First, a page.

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How to write to File in Java using BufferedWriter [Example]

You can use either OutputStream or Writer class in Java to write data to a file in Java. For example, you can use a combination of FileWriter and BufferedWriter to write text content into a text file in Java. If you want to write raw bytes consider using FileOutputStream class. Just remember that InputStream is used to read data and OutputStream is used to write data to file or socket. You can write anything to file e.g. String, integer, float values, etc. Java provides DataOutputStream to write different data types directly into a file like writeInt() to write integer values, writeFloat() to write floating-point values into a file, and writeUTF() to write String into File.  BufferedWriter, like its counterpart BufferedReader, allows you to perform buffered IO, which can drastically improve performance while reading large files.

Java provides many convenient wrapper classes for reading and writing data into files e.g. you can use PrintWriter to write data line by line into the file. Its println() method automatically adds a line separator after each line.

Java 7 has also introduced even a brand new API known as new File API, which provides powerful methods to read the whole file in just one line. All in all, Java has got really good support to deal with files in Java and we will explore more of them in coming tutorials.

By the way, if you are a beginner and just started learning Java, I would recommend you to at least read one Java book to get a complete overview, later you can fine-tune your knowledge by reading tutorials.

You can also refer to Java: A Beginner's Guide by Herbert Schildt to start with Java. This book contains very good examples and comprehensive theory and most important it's up-to-date and covers even Java 8.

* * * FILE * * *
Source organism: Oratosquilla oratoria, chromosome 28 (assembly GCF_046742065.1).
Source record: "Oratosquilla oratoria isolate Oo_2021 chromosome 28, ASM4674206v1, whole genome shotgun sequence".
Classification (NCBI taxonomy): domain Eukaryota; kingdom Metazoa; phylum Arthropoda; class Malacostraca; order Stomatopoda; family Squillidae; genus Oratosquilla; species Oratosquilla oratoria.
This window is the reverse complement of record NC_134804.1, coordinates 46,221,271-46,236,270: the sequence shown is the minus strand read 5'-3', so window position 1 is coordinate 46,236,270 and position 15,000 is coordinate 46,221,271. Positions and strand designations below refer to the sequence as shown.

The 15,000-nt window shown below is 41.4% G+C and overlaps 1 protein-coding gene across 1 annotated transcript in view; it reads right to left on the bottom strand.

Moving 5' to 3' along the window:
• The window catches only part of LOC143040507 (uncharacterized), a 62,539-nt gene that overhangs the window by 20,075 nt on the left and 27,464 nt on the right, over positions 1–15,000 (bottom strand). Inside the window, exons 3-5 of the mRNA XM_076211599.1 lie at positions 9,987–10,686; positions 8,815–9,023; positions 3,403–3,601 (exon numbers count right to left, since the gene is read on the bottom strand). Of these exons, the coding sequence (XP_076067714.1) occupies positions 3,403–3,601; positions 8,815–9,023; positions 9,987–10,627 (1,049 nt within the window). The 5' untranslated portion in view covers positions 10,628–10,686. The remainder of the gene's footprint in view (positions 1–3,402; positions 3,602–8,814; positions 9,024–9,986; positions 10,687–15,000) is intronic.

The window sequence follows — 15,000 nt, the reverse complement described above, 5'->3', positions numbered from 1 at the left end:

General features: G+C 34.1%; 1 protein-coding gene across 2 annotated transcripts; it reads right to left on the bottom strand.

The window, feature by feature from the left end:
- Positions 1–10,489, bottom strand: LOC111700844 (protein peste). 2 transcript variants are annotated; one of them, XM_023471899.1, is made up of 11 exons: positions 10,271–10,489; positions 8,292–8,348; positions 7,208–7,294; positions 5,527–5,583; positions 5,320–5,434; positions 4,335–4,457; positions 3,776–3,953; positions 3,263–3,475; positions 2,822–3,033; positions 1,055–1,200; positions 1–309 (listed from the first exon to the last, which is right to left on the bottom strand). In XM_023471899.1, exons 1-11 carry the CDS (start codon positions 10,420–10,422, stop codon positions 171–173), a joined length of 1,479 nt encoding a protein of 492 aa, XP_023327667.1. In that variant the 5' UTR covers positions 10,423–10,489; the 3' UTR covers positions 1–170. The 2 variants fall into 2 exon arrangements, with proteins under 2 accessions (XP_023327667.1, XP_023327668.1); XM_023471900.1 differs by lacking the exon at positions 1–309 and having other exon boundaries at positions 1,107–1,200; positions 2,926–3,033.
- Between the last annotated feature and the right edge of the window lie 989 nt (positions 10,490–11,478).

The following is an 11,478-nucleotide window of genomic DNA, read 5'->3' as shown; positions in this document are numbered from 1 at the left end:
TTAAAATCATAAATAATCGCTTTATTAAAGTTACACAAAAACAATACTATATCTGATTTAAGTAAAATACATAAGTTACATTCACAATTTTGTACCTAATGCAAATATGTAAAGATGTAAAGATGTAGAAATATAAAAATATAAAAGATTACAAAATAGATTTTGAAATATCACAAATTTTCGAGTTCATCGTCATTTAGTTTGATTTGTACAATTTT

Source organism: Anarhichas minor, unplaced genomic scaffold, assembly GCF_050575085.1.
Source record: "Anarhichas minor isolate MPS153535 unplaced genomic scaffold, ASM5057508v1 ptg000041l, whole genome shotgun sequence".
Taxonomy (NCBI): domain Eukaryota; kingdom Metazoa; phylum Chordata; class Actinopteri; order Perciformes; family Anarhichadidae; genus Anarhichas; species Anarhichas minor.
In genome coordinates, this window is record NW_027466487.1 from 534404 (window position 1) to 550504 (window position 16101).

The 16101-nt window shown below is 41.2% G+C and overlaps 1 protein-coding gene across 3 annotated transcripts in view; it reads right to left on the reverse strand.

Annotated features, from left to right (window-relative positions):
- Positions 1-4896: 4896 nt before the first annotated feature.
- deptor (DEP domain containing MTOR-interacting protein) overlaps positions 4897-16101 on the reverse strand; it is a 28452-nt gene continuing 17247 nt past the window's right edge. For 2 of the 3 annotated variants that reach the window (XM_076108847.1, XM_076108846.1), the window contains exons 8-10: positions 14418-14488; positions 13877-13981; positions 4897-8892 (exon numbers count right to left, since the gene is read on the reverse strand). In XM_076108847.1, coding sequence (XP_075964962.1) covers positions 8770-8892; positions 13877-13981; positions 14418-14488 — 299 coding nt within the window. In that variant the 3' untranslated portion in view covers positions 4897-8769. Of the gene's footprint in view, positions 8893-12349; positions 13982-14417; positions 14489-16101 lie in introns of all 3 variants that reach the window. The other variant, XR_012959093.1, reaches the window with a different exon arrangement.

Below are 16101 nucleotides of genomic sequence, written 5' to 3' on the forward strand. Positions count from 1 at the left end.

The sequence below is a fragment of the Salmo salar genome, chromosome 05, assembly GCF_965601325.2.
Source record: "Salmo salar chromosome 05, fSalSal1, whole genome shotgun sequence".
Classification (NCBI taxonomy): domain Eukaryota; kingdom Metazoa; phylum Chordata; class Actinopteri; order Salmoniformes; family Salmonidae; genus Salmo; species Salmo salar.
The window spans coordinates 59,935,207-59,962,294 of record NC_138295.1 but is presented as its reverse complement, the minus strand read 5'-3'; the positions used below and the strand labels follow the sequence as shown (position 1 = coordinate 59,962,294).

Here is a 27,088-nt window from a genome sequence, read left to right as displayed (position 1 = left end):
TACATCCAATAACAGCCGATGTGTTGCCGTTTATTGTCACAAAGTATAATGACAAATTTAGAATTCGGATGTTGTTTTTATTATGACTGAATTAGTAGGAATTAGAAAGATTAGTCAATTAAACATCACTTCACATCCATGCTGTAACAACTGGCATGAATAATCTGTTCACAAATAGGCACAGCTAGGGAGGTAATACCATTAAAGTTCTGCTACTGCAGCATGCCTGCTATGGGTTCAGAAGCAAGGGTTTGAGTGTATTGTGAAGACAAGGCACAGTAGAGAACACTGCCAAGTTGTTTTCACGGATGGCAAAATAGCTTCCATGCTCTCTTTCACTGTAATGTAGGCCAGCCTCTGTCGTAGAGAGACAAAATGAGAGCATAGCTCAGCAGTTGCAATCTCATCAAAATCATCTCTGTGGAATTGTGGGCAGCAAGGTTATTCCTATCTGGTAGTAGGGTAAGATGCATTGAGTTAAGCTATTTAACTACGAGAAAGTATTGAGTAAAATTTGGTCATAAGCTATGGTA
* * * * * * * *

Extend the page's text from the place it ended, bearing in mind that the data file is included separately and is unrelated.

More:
Java Program for writing into a File using BufferedWriter

Here is our sample program to write data into a file in Java. In this program, we are writing String to file using FileWriter and BufferedWrite class. I have not used PrintWriter just to demonstrate how to add line separator in Java, but this makes my code platform dependent because the different platform has different line separator e.g. in Windows line separator is \n but in UNIX-like system e.g. Linux line separator is \r\n.

In this example, we open a file called names.txt, remember we are not creating a file here we are just opening an existing file in the current directory. If the file would not be there then our code will throw FileNotFoundException. This is a little bit tricky but in Java new file is created using File.createFile() method and now by using new File() constructor. The File instance actually represents a path in the file system and that's why Java 7 has introduced a new class called Path which is equivalent to java.io.File of Java SE 6.

When you use FileWriter to write into the file it uses the default character encoding of the platform, which may not be what you want. If that's the case then use OutputStreamReader to provide custom character encoding.  Anyway, once you have a FileWriter pointing to a file you are all set to write data into a file, but if you want to write large text then it's better to wrap this FileWriter inside a BufferedWriter.

This is actually implemented using Decorator pattern because you add new functionality using composition without modifying existing classes. Next, we use write() method of BufferdWriter class to write text data into a file. Once we are done we close the file using close() method. This will release the filehandles acquired by our code.